Readers Say

More than 3,500 readers voted: Here’s what they think about ending the mask mandate on planes

"I think it’s past time — and this is part of the urgent need to return to normal."

Erin Clark/Globe Staff
People waited in line to check their bags at Boston Logan International Airport on Christmas Day. Erin Clark/Globe Staff

Boston.com readers are ready for air travel without masks.

Mask requirements for many indoor spaces has been lifted, but the mask mandate for travel remains in place. When we asked readers if they think the mask mandate on planes should end, more than 3,500 answered: 2,207 said yes, 1,405 said no, and 37 said it depends.

Do you think the mask mandate on planes should end?
Yes, it's time!
60%
2207
No, not yet.
39%
1405
It depends.
1%
37

The Transportation Security Administration (TSA) extended the mask mandate for travel to April 18 so the U.S. Centers for Disease Control and Prevention (CDC) has more time to develop policies based on current COVID-19 case levels and the risk of new variants, according to the Associated Press.

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Last month, U.S. Sen. Ed Markey, in a letter to the CDC and TSA, asked that the mask mandate for travel remain in place and the chief executives of American Airlines, Delta Air Lines, and United Airlines asked President Biden to allow the mask mandate at airports and planes to expire.

Here is what readers had to say about the mask mandate for travel.

Responses lightly edited for length and clarity.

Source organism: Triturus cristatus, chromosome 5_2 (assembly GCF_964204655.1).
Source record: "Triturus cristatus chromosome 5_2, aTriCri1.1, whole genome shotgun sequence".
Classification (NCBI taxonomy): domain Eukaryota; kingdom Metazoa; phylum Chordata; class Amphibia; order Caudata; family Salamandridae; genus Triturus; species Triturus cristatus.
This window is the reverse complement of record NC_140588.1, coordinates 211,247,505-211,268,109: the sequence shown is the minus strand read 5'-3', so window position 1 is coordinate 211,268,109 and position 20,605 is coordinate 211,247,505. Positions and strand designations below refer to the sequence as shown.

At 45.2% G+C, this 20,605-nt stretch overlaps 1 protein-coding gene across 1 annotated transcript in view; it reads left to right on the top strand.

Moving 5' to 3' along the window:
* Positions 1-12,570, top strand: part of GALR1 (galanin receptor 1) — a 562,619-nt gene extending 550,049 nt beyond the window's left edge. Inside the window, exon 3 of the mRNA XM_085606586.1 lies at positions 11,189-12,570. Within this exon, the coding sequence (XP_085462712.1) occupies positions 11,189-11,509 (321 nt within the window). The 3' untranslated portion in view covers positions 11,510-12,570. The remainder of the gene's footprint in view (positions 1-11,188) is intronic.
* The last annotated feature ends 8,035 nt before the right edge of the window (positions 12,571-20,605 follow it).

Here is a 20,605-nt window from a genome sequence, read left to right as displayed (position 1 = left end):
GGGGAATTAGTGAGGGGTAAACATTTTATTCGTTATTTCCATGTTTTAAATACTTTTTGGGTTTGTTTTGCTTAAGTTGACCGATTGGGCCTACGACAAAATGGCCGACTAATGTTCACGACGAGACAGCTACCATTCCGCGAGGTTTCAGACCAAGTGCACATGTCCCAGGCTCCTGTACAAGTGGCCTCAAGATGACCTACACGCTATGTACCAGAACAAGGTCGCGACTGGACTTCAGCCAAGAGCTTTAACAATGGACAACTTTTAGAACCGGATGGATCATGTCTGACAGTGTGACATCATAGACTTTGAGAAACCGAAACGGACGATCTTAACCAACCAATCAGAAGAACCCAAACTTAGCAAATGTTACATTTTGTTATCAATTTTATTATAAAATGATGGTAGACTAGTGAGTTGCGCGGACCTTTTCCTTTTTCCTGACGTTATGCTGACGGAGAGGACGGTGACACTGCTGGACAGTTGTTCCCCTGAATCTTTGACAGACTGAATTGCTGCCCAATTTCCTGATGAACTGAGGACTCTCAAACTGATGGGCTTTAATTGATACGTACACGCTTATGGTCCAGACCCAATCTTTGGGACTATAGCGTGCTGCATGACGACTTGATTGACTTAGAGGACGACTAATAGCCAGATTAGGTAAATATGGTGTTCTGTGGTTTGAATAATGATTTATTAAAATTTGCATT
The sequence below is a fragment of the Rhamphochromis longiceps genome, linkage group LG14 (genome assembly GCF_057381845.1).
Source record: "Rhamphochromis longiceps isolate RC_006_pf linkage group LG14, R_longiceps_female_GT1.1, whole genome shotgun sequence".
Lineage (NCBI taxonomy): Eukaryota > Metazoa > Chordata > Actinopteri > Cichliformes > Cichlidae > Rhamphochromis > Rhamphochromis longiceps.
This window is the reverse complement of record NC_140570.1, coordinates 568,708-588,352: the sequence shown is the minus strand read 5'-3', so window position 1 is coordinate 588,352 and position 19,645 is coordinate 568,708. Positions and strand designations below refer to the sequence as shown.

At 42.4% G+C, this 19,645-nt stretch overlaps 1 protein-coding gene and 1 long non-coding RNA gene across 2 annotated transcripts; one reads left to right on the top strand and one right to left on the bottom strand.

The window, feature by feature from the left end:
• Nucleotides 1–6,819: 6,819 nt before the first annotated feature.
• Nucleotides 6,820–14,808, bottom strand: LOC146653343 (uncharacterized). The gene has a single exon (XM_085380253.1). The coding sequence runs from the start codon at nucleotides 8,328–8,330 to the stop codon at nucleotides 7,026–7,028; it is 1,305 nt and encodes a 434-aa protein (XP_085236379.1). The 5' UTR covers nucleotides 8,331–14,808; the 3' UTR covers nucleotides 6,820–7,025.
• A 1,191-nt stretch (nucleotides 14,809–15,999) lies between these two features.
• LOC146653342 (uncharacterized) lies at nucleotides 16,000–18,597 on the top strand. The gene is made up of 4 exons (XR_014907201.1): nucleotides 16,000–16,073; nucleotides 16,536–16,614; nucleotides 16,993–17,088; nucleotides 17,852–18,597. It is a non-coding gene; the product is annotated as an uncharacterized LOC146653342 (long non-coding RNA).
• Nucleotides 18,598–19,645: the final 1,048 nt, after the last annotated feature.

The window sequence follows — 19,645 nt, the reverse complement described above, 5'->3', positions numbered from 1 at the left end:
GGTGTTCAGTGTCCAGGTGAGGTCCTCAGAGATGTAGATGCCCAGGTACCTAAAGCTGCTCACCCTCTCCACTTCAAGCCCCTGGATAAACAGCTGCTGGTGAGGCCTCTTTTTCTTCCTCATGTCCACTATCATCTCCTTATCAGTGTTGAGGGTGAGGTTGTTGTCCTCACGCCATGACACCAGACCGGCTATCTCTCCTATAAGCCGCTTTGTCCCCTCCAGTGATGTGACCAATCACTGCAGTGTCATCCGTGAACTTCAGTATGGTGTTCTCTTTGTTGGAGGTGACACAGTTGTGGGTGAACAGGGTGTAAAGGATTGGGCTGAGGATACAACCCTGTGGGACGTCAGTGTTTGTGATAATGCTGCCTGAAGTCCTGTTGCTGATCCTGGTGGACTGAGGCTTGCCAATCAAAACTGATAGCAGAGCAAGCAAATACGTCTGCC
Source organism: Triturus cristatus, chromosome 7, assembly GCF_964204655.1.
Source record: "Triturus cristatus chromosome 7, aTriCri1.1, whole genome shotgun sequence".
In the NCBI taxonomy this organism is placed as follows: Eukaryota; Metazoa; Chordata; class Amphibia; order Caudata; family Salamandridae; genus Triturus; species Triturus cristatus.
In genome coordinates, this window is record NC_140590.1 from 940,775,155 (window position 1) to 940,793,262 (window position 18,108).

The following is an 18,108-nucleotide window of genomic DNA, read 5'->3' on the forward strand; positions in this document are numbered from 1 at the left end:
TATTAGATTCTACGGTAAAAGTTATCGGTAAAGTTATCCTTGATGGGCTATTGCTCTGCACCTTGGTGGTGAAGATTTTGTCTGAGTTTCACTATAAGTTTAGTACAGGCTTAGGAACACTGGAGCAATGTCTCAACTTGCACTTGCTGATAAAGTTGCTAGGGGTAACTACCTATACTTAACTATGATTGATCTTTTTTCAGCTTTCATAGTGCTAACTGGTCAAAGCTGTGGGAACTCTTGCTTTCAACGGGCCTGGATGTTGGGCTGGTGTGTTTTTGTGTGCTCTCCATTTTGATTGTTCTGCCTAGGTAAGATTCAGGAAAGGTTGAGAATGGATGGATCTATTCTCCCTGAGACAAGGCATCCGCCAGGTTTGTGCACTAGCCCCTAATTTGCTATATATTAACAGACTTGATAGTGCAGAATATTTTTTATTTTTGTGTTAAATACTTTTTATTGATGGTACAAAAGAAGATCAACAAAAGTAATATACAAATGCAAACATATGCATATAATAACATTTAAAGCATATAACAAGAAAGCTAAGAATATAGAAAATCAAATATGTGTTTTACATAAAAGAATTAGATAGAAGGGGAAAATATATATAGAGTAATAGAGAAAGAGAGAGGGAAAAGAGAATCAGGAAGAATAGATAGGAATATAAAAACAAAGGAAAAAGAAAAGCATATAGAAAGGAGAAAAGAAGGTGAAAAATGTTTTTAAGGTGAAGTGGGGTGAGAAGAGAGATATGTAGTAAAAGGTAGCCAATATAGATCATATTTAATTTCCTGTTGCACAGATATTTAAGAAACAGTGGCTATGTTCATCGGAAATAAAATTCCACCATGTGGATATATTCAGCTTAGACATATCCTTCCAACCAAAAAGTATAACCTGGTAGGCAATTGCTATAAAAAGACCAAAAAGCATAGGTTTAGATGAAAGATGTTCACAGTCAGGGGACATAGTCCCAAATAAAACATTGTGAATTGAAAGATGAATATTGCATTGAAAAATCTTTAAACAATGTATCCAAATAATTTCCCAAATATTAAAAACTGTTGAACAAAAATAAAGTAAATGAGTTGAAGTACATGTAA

Yes, drop the mandate

“I think it’s past time — and this is part of the urgent need to return to normal,” Shawn S. from Natick.

“With the vaccines and therapeutics available it’s time to get back to normal,” wrote Tom from Dedham.

“It’s been dropped everywhere else,” wrote Roman from Boston. “Planes have filters pushing new air in and out every couple of minutes. You’re more likely to catch Covid in a grocery store than a plane.” 

“I’m vaccinated/boostered and feel that those who could do the same should do so if they want to interact in public spaces,” wrote George from Medford. “I understand some folks cannot or are at a higher risk so they should feel free to continue to wear a mask.”

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“How any individual protects themselves from illness or injury is up to them and their care givers,” wrote Sandy H. of Nanuet, N.Y. “Nobody is preventing mask wearing for those who prefer, but the mandate isn’t fair to those who don’t believe in it’s effectiveness or to whom it is a burden. Covid is a fact of life now. It’s time to accept that and trust people to do what is right for themselves.”

“Mask mandates are already gone everywhere else, keeping the airplane mandate in place is not useful and it’s also not consistent with the science,” wrote Guillermo from Boston. “At this point, the mandate is purely performative and should be allowed to expire.”

“I would absolutely feel safe traveling without a mask,” wrote Andrew from North of Boston. “And as a person with hearing-related disabilities who struggles to communicate with masks, I would actually feel safer doing so.”